The Craziest Superstitions & Why They Exist

Superstitions are a crazy thing. Some of us swear by them, others will purposely step on the cracks, walk under ladders and generally just fail to recognise their existence.

Across the world millions of people have them, but what are the craziest and more interesting, and how did they come to play such a vital role in so many people’s lives?

Below you’ll find some of the biggest superstitions around, and why they came about.

Knocking on Wood

We’ve all done it, but why?

Knocking on wood is one of the more common superstitions around but it is also one that seems incredibly strange.

However, there is reason to it. It’s a form of superstition that people do to avoid jinxing an outcome and dates back to medieval times when churchgoers would touch the wood in particular churches which were said to be from the cross.

This would then give people a belief they would receive good luck. And it’s stuck around to this day, although we aren’t too sure you’ll get good luck from touching your coffee table in quite the same way.

The Lucky Rabbit’s Foot

Lots of people have items they consider lucky, and you’ll find them being used across football stadiums, bingo halls, various competitions and even job interviews.

Many people have lucky socks or lucky pants, but one of the more bizarre lucky items is the rabbits foot.

It’s a particularly popular item with gambling fans, with many people using them in bingo halls and casinos across the world.

During lockdown that’s even seeped into online bingo play, with people often discussing their superstitions in the online bingo chat rooms, alongside the likes of the horseshoe and four leaf clover.

The Top 5 Good Luck Charms according to US News:

  1. Four leaf clover
  2. Rabbit foot
  3. Carp scales
  4. Scarabs
  5. Evil eye beads

It isn’t entirely known where the lucky rabbit’s foot comes from, with a number of theories in circulation. Some believe it comes from a European good luck charm called Hand of Glory, while there are also tales as to the fact that the foot itself must come from a rabbit that the animal, or the owner possessed certain qualities.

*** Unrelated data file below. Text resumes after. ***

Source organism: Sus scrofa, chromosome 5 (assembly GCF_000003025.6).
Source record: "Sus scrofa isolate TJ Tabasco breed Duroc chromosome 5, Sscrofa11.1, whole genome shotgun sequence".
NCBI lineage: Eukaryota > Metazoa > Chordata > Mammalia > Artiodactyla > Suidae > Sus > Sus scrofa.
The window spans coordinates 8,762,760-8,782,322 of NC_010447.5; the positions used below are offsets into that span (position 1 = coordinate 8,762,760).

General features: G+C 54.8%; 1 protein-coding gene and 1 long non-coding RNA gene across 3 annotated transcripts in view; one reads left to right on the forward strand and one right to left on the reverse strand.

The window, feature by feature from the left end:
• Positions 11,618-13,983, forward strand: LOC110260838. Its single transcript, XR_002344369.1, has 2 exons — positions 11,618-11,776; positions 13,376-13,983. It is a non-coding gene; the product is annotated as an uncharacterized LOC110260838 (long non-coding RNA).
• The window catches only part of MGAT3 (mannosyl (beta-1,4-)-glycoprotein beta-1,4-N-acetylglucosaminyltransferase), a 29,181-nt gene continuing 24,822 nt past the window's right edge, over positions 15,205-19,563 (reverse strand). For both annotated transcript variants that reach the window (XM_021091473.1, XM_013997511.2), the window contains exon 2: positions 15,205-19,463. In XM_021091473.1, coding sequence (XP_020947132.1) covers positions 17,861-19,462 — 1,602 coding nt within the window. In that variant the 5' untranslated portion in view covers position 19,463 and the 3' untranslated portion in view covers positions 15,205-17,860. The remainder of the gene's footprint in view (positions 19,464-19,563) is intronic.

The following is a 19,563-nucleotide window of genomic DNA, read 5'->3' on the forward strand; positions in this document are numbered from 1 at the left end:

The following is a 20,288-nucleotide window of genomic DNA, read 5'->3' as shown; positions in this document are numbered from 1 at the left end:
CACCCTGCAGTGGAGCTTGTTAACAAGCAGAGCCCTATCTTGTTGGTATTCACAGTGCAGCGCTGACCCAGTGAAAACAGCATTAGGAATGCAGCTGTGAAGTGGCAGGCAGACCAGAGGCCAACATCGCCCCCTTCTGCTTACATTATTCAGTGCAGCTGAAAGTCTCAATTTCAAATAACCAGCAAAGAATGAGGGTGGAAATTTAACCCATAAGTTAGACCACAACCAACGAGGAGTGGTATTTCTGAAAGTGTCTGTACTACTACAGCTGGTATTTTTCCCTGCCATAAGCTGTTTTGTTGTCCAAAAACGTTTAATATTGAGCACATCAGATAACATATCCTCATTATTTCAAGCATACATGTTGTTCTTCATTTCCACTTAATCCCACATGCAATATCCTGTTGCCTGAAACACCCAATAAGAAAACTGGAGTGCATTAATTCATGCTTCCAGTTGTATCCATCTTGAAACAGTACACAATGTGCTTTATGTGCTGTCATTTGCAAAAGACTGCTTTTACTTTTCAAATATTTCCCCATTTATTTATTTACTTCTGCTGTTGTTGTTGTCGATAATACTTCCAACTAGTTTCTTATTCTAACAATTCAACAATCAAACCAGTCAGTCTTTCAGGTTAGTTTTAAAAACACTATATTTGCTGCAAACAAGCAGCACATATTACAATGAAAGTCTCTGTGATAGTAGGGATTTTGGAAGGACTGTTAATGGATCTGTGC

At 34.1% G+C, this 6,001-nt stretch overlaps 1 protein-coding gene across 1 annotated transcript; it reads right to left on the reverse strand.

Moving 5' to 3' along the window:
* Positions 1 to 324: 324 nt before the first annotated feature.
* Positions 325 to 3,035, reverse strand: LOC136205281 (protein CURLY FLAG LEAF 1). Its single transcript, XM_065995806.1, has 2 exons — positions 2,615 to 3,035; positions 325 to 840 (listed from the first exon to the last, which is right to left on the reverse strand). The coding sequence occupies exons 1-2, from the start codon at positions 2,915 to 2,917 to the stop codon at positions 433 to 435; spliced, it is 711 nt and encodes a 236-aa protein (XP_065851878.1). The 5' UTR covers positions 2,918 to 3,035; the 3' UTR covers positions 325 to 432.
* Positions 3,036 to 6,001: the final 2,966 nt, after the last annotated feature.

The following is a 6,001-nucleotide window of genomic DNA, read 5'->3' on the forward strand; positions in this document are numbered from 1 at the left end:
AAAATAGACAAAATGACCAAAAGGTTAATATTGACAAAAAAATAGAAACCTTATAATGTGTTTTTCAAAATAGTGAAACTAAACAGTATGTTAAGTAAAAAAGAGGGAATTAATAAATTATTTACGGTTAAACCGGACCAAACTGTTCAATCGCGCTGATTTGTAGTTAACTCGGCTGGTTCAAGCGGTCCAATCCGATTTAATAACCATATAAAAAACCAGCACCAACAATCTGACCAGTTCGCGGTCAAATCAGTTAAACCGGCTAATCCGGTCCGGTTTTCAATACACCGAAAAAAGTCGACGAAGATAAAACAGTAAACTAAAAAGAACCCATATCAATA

Either way, they’re still a huge hit in the likes of bingo and casino gaming to this day. Just remember, don’t go whipping it out in front of everybody and follow the bingo etiquette in bingo halls, which certainly doesn’t involve wafting a dead animal’s foot in front of other players!

Smashing Mirrors

Smashing a mirror is believed to give a person seven years bad luck, with it essentially related to the stealing of a person’s soul.

The mirror is seen in folklore as the window to the soul and breaking such mirror will release the soul and bring bad luck.

There are naturally very few examples of people enduring such spells of bad luck after breaking a mirror, but still, we wouldn’t recommend it. Mainly because a broken mirror is just so difficult to clean up!

If you have broken a mirror and want to avoid seven years bad luck, follow these steps: https://www.youtube.com/embed/r2Gvem9YRRc.

The Lucky Number

Most people will have a lucky number, for all manner of different reasons. It could be the birthdate of a loved one, something fantastic happened on a particular day. Perhaps it’s the number of a favourite footballer or athlete.

We all place them on our lottery tickets or are desperate to see them on our bingo cards, but there are also a number of trends to lucky numbers which e common across the world.

For example, the number seven is lucky in the UK, US and a number of other countries, but it is actually considered unlucky in places such as China, Thailand and Vietnam.

This is the case with many other numbers too, and below you’ll find some of the common lucky and unlucky numbers found across the world:

Number

Lucky In

Unlucky In

7

  • UK
  • USA
  • France
  • Netherlands
  • Majority of western nations
  • China
  • Vietnam
  • Thailand
  • Majority of oriental nations

13

  • Italy
  • USA
  • UK
  • Sweden
  • Norway
  • Most western countries

4

  • Germany
  • China
  • Japan
  • Vietnam
  • Many oriental nations

8

  • China
  • Japan
  • Vietnam
  • Many oriental nations
  • India

9

  • China
  • Norway
  • Japan

3

  • China
  • Sweden
  • Italy
  • USA
  • Vietnam
  • Japan

15

  • Spain
  • Mexico
  • Majority of Spanish speaking nations

39

  • USA
  • UK
  • France
  • Mainly catholic countries
  • Afghanistan

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